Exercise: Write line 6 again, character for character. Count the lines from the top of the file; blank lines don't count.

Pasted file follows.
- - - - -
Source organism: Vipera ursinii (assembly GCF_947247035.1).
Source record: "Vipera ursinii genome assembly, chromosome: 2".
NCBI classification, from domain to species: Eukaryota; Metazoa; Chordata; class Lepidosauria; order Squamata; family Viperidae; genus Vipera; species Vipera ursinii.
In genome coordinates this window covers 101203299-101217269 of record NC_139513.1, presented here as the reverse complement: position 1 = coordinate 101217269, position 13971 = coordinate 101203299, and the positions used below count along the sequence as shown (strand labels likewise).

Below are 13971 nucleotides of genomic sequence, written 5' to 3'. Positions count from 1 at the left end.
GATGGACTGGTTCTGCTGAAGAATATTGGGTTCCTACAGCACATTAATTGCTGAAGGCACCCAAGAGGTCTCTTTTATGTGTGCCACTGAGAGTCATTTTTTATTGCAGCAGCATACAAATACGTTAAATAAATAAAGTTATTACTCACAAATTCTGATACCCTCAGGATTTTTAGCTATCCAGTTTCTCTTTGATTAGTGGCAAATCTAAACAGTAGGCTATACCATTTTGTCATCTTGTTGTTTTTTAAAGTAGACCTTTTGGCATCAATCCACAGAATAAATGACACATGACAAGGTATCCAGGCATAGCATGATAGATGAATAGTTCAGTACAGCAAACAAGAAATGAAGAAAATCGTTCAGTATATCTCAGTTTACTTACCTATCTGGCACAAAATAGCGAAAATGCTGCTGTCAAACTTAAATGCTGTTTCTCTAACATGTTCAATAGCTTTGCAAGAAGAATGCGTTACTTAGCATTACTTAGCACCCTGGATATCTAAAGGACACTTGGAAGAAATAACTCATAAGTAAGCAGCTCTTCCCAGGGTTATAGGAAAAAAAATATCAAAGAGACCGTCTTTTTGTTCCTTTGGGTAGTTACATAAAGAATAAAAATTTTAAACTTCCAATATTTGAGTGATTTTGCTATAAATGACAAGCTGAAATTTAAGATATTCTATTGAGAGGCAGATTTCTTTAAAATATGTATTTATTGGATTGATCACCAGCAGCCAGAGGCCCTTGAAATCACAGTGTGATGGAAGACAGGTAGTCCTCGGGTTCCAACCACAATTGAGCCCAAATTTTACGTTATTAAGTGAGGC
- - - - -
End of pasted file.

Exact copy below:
GATGGACTGGTTCTGCTGAAGAATATTGGGTTCCTACAGCACATTAATTGCTGAAGGCACCCAAGAGGTCTCTTTTATGTGTGCCACTGAGAGTCATTTTTTATTGCAGCAGCATACAAATACGTTAAATAAATAAAGTTATTACTCACAAATTCTGATACCCTCAGGATTTTTAGCTATCCAGTTTCTCTTTGATTAGTGGCAAATCTAAACAGTAGGCTATACCATTTTGTCATCTTGTTGTTTTTTAAAGTAGACCTTTTGGCATCAATCCACAGAATAAATGACACATGACAAGGTATCCAGGCATAGCATGATAGATGAATAGTTCAGTACAGCAAACAAGAAATGAAGAAAATCGTTCAGTATATCTCAGTTTACTTACCTATCTGGCACAAAATAGCGAAAATGCTGCTGTCAAACTTAAATGCTGTTTCTCTAACATGTTCAATAGCTTTGCAAGAAGAATGCGTTACTTAGCATTACTTAGCACCCTGGATATCTAAAGGACACTTGGAAGAAATAACTCATAAGTAAGCAGCTCTTCCCAGGGTTATAGGAAAAAAAATATCAAAGAGACCGTCTTTTTGTTCCTTTGGGTAGTTACATAAAGAATAAAAATTTTAAACTTCCAATATTTGAGTGATTTTGCTATAAATGACAAGCTGAAATTTAAGATATTCTATTGAGAGGCAGATTTCTTTAAAATATGTATTTATTGGATTGATCACCAGCAGCCAGAGGCCCTTGAAATCACAGTGTGATGGAAGACAGGTAGTCCTCGGGTTCCAACCACAATTGAGCCCAAATTTTACGTTATTAAGTGAGGC